Excerpt from the book Midway Airport

In the late-1940s, development on the DC-4 resulted in the DC-6, and Lockheed's further development of their postwar 049 Constellation resulted in the 649, 749, then the 1049 in 1952. The four-engine giants were aircraft with greater ranges, more power and increased capacity for carrying passengers.

    TWA, United, American and Pan Am were in competition for transatlantic passengers and offered the best comfort, luxury and cuisine in air travel imaginable. In 1950, TWA introduced Sky Coach on one end of the affordability and travel spectrum, for transcontinental passengers. TWA Sleeper Connie service came in 1951, a whole, new way to fly. For the air traveler, you could take the train, but flying was something else entirely; traveling by air was as comfortable and exciting as vacationing at the destination.

    In 1957, the thrill of the flying came to an end for Monarch’s Scotty O’Carroll, as news was received that he’d suffered a stroke. The man who had so much history with the airport and aviation was now in the trenches. He had welcomed Jimmy Doolittle, Charles Lindbergh, and Orville Wright here. Monarch had hosted Jimmy Stewart during the filming of his 1946 movie. He had flown Hollywood greats such as Orson Welles and Ingrid Bergman. And now he was grounded.

    By 1958, at least twenty major airlines were using Midway, including the domestic, international and freight lines. Mike Berry was now airport manager. The airport featured instrument approaches, airport and runway lighting, and navigational aids for all-weather flying. The majors such as United and Capital had also begun using O’Hare not only as a reliever for many of their flights now, but the international flights began using ORD as a terminus. A TWA Super-G Constellation, nonstop from Paris, was the first international flight to land at O’Hare’s international terminal on August 8th, and the pilot was Harold Neumann — the same Harold Neumann who had flown against Benny Howard and Mr. Mulligan in the 1935 Bendix trophy races, and lost. Now, he was a part of the new Jet Age at the new Chicago airport. Two years later, all the internationals would transfer to O’Hare.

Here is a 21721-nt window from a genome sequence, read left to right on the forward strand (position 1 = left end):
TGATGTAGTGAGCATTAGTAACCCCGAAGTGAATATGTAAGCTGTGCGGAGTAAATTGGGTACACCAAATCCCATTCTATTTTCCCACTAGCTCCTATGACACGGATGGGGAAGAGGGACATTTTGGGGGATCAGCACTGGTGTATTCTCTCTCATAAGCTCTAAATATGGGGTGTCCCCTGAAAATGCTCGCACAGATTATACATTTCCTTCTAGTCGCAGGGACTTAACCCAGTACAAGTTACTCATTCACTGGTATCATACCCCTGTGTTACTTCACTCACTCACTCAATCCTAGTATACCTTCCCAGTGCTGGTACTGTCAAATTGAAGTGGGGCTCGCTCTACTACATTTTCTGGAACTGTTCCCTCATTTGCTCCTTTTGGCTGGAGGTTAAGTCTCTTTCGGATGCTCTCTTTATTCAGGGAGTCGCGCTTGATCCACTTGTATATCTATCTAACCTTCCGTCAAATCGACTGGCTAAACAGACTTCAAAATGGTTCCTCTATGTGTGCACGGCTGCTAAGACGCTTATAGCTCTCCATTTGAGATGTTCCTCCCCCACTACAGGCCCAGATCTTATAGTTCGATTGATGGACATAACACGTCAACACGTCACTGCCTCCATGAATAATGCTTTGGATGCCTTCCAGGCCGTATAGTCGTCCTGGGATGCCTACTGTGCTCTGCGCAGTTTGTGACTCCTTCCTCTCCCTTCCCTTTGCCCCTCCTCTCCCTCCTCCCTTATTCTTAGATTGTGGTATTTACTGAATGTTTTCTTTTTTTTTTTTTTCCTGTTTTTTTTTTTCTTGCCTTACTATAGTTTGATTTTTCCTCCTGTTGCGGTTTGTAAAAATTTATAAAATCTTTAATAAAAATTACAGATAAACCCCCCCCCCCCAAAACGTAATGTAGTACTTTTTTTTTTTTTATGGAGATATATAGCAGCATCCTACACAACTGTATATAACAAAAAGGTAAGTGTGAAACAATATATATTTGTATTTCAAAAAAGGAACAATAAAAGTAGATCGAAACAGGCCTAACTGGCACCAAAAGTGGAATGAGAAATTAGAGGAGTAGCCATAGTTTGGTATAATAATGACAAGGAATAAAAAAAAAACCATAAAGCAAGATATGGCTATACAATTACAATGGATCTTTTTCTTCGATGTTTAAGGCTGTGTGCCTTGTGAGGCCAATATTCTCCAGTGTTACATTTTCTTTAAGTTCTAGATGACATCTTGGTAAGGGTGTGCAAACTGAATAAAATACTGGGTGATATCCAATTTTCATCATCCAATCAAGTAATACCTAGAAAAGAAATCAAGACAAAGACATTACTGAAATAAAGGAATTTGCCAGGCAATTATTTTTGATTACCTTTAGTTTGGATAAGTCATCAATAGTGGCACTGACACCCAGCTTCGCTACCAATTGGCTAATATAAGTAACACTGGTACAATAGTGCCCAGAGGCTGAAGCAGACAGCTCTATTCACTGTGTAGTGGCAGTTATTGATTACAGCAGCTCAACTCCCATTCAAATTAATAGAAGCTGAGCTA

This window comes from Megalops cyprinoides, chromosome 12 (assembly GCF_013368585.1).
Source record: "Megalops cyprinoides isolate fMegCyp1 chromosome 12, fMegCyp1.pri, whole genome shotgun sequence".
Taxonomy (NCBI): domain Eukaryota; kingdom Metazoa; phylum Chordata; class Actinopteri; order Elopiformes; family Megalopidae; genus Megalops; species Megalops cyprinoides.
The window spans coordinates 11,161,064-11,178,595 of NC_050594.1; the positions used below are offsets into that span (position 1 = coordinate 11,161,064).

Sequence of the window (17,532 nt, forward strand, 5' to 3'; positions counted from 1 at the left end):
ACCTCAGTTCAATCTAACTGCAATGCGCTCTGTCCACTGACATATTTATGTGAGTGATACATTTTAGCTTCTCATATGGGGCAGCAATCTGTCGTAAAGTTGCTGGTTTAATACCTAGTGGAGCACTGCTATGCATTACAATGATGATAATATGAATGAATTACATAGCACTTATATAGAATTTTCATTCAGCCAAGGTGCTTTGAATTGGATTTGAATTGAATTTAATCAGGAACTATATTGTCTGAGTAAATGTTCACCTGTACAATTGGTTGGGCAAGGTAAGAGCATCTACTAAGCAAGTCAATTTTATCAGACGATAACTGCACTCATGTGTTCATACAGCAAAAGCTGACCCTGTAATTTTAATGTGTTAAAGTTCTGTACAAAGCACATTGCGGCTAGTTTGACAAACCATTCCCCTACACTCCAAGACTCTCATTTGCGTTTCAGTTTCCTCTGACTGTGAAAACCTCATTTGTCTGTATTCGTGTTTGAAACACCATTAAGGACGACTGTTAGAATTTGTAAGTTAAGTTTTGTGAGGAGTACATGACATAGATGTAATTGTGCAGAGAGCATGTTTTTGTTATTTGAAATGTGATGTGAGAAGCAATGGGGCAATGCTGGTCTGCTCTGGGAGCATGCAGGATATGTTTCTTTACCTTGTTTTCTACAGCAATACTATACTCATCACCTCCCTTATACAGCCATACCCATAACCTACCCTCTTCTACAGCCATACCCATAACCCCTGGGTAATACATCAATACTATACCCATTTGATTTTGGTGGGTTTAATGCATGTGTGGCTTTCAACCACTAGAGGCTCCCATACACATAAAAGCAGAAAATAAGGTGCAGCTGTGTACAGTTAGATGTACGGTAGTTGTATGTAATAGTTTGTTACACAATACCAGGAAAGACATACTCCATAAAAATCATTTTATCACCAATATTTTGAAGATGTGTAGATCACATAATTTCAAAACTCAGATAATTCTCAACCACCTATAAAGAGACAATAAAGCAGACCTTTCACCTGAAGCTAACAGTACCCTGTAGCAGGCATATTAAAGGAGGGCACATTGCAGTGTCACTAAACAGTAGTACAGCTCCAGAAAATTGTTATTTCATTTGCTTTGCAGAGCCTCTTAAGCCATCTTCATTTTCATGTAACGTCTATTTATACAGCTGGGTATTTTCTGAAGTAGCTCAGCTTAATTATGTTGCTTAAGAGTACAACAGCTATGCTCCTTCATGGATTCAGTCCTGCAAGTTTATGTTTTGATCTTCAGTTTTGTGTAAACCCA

The brightest
Hollywood stars have walked the tarmac of Midway; and in summer 1958, Cary Grant and Leo G. Carroll were on location there, filming a scene from Alfred Hitchcock’s timeless North by Northwest. Twelve years before, Jimmy Stewart and crew had filmed in front of the Monarch hangar, only a couple of blocks from where these two now walked, at the North Terminal gate complex.  

The air Age was truly magical. Movies like
ChinaClipper, Casablanca, Captains of the Clouds, Flying Tigers, The High and the Mighty, and Island In the Sky were favorites of all ages. Wide-eyed boys watched The Whirlybirds, Sky King, and Steve Canyon on television every week. On radio, boys listened to Captain Midnight and Uncle Ned’s Squadron, with guests such as young Robert Jesko — who would go on to work for Braniff International at the World’s Busiest Airport, only eight years later. 

All the movies and TV shows of that era depicted heroic men and women pilots living lives of great adventure — and all of
America loved aviation. Private flying was at an all-time high as well. In the 1950s, the dream of flight became a reality for people of ages and walks. Flying vacations and romantic excursions to far-off ports of call were now possible, and Midway Airport was the gateway to realizing those dreams of romantic, worldwide air travel.   Images of Aviation: Midway Airport by David E. Kent